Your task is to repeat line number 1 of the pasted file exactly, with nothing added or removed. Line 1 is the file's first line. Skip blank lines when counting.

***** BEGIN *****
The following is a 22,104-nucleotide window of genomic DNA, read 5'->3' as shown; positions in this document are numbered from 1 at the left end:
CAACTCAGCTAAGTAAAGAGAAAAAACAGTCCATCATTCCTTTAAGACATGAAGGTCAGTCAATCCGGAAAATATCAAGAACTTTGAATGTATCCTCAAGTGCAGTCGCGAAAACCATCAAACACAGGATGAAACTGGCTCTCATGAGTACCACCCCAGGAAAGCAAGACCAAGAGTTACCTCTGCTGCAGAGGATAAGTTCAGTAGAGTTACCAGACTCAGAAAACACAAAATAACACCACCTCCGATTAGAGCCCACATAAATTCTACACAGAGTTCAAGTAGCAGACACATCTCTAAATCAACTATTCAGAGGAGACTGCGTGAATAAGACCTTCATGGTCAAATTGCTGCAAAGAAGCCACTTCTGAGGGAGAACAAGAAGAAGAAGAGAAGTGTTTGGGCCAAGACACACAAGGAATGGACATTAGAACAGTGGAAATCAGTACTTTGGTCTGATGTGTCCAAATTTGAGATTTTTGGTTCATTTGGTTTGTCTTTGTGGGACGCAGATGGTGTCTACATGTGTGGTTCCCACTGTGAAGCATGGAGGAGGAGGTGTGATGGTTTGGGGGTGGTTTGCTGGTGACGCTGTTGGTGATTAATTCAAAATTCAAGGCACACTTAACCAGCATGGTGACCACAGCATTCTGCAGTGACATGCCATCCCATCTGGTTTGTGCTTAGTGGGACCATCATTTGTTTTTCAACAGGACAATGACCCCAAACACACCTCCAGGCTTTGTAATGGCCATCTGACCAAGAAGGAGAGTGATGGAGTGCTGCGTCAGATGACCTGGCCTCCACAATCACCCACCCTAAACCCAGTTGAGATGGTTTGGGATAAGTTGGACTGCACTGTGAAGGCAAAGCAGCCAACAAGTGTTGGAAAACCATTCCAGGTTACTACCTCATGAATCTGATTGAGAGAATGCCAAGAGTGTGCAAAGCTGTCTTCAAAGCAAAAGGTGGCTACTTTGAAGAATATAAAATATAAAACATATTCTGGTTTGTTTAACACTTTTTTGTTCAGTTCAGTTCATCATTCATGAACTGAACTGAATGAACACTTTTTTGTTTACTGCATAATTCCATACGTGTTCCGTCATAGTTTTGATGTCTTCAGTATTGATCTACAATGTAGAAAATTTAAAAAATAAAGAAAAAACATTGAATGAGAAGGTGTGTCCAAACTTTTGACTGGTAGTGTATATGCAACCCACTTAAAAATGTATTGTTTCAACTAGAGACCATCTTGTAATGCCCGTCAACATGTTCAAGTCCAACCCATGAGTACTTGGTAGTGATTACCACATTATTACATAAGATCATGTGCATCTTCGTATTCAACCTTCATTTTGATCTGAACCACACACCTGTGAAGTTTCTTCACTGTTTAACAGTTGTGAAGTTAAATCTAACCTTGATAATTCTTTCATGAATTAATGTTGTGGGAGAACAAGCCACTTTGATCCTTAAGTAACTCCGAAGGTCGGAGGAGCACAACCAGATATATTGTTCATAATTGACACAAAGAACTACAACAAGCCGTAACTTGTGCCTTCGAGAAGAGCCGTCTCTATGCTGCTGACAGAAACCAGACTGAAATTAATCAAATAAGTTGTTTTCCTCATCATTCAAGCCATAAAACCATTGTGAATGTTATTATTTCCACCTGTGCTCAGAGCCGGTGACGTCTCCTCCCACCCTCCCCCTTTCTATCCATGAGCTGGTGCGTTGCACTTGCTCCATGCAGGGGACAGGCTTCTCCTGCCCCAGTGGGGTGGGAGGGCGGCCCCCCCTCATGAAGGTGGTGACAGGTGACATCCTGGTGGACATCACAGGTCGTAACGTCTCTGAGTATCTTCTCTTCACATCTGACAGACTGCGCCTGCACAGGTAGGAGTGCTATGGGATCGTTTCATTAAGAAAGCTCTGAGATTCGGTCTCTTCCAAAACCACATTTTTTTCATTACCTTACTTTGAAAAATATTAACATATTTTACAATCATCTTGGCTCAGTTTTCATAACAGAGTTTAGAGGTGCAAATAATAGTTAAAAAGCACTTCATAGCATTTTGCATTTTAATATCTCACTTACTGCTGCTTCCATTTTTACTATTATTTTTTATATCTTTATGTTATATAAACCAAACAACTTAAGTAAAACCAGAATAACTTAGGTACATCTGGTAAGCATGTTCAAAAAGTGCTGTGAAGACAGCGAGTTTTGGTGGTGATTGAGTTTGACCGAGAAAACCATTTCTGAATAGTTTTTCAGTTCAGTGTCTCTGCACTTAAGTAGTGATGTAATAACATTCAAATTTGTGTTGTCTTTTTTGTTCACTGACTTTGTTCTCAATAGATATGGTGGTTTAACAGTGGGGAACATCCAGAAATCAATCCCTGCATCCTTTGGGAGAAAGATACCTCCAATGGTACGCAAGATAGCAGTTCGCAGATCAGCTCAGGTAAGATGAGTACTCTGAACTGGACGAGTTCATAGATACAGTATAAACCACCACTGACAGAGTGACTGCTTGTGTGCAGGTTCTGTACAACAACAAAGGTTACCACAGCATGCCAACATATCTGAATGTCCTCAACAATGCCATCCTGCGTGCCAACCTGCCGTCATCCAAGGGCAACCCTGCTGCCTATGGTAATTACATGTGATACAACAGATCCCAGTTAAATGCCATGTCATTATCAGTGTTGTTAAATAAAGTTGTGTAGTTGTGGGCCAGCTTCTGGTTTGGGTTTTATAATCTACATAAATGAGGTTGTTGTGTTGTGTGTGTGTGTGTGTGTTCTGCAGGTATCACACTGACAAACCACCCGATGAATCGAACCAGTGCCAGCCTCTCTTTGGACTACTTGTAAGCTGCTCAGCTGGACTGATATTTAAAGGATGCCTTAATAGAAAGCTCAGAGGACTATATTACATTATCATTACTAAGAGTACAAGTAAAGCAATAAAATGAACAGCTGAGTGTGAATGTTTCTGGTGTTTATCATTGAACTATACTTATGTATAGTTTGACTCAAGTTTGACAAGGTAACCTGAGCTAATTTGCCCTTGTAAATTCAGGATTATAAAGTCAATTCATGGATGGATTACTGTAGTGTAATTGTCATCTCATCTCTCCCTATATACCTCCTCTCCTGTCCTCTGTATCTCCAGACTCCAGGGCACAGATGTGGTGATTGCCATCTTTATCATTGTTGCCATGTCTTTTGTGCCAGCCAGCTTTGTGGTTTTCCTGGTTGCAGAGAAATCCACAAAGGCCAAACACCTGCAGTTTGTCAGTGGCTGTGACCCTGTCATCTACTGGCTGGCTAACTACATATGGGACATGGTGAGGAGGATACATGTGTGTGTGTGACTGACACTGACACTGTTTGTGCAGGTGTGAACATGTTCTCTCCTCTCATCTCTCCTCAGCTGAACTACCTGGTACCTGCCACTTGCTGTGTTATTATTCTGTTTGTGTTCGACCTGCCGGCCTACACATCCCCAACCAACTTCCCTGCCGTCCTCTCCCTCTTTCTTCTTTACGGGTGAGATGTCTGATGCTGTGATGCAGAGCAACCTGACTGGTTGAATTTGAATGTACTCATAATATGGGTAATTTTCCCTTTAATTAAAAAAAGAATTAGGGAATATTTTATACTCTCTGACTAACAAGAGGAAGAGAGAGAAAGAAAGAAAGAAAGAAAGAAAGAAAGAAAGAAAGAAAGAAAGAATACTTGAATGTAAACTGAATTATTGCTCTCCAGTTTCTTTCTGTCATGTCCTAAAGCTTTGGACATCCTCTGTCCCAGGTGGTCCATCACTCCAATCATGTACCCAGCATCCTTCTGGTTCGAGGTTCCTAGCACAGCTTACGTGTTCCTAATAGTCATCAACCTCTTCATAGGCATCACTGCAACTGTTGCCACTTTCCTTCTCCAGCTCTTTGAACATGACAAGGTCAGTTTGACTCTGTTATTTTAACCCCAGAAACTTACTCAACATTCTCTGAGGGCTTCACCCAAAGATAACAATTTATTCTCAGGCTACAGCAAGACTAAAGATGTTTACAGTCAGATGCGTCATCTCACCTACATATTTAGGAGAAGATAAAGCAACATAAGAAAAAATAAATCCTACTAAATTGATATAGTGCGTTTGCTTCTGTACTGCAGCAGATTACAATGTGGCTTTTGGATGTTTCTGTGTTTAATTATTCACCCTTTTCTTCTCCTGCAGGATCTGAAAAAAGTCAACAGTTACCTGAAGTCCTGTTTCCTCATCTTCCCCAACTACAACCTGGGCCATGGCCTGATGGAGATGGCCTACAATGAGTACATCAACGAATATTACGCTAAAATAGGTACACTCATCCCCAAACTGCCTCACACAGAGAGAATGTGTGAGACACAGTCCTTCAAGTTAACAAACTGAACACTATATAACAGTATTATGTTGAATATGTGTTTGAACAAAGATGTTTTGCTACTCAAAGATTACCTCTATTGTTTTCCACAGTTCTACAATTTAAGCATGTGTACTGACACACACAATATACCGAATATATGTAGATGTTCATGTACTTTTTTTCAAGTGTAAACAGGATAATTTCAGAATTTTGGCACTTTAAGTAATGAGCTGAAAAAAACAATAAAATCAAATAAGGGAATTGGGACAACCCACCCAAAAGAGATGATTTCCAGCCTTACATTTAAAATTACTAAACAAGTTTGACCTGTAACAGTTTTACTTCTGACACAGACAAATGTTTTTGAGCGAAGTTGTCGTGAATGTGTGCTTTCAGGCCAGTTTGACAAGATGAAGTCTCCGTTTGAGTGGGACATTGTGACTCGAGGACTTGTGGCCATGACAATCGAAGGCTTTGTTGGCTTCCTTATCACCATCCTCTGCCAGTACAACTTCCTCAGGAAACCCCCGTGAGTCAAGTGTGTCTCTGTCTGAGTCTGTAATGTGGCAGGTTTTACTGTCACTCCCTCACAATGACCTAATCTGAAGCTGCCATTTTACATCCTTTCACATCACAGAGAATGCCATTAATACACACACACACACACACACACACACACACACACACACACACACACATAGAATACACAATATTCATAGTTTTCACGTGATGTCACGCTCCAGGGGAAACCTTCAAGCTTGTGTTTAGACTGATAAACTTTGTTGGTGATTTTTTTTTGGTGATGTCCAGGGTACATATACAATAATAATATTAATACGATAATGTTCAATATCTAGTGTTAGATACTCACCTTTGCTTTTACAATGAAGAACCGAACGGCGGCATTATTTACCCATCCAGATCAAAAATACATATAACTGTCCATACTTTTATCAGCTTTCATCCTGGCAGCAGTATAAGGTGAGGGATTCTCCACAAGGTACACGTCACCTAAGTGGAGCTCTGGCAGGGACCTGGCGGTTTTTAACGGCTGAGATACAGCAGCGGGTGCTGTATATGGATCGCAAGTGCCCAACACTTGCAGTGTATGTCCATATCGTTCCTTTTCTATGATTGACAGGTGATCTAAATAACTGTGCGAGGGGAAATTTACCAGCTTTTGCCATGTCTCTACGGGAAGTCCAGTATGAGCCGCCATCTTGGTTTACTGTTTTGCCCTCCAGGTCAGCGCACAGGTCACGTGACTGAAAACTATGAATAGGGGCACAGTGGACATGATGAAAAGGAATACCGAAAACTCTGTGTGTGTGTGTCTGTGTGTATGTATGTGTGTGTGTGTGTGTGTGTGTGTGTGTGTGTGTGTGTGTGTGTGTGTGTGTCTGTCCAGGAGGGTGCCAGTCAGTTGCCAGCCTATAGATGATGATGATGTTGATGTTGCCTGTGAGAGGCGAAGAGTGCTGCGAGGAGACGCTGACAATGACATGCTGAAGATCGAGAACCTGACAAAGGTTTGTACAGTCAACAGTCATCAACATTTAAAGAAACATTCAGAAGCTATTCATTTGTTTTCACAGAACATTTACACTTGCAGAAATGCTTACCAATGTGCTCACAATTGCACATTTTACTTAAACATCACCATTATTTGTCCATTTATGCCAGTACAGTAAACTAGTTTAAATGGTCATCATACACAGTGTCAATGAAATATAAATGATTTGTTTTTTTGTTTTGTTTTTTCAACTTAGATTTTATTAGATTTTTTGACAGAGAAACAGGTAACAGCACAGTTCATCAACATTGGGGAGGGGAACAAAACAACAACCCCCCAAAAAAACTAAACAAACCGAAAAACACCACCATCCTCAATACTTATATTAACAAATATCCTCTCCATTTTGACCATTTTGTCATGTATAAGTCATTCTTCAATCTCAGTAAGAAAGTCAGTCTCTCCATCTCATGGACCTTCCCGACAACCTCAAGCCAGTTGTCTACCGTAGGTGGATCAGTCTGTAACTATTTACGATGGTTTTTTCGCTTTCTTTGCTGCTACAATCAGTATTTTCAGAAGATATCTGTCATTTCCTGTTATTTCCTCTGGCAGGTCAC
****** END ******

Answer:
The following is a 22,104-nucleotide window of genomic DNA, read 5'->3' as shown; positions in this document are numbered from 1 at the left end: